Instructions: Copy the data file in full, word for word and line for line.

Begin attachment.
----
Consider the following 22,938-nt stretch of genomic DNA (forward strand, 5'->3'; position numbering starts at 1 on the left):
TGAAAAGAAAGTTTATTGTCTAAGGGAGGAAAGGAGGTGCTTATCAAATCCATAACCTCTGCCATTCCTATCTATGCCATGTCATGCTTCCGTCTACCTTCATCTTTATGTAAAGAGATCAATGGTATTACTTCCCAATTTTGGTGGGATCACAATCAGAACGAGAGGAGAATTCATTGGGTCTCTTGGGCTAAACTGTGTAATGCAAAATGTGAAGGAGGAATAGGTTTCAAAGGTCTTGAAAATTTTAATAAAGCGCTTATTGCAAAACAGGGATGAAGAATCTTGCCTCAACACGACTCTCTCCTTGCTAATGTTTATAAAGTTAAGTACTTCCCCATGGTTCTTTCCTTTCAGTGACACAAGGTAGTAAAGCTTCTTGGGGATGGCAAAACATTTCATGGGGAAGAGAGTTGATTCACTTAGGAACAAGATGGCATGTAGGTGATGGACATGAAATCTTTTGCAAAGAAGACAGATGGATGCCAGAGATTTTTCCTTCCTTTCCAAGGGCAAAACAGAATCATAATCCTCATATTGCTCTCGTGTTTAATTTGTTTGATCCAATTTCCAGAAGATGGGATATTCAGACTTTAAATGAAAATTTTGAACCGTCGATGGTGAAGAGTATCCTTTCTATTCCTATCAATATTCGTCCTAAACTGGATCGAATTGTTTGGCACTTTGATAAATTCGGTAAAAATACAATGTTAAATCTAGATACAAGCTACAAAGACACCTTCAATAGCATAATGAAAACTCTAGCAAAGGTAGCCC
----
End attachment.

Consider the following 22,938-nt stretch of genomic DNA (forward strand, 5'->3'; position numbering starts at 1 on the left):
TGAAAAGAAAGTTTATTGTCTAAGGGAGGAAAGGAGGTGCTTATCAAATCCATAACCTCTGCCATTCCTATCTATGCCATGTCATGCTTCCGTCTACCTTCATCTTTATGTAAAGAGATCAATGGTATTACTTCCCAATTTTGGTGGGATCACAATCAGAACGAGAGGAGAATTCATTGGGTCTCTTGGGCTAAACTGTGTAATGCAAAATGTGAAGGAGGAATAGGTTTCAAAGGTCTTGAAAATTTTAATAAAGCGCTTATTGCAAAACAGGGATGAAGAATCTTGCCTCAACACGACTCTCTCCTTGCTAATGTTTATAAAGTTAAGTACTTCCCCATGGTTCTTTCCTTTCAGTGACACAAGGTAGTAAAGCTTCTTGGGGATGGCAAAACATTTCATGGGGAAGAGAGTTGATTCACTTAGGAACAAGATGGCATGTAGGTGATGGACATGAAATCTTTTGCAAAGAAGACAGATGGATGCCAGAGATTTTTCCTTCCTTTCCAAGGGCAAAACAGAATCATAATCCTCATATTGCTCTCGTGTTTAATTTGTTTGATCCAATTTCCAGAAGATGGGATATTCAGACTTTAAATGAAAATTTTGAACCGTCGATGGTGAAGAGTATCCTTTCTATTCCTATCAATATTCGTCCTAAACTGGATCGAATTGTTTGGCACTTTGATAAATTCGGTAAAAATACAATGTTAAATCTAGATACAAGCTACAAAGACACCTTCAATAGCATAATGAAAACTCTAGCAAAGGTAGCCC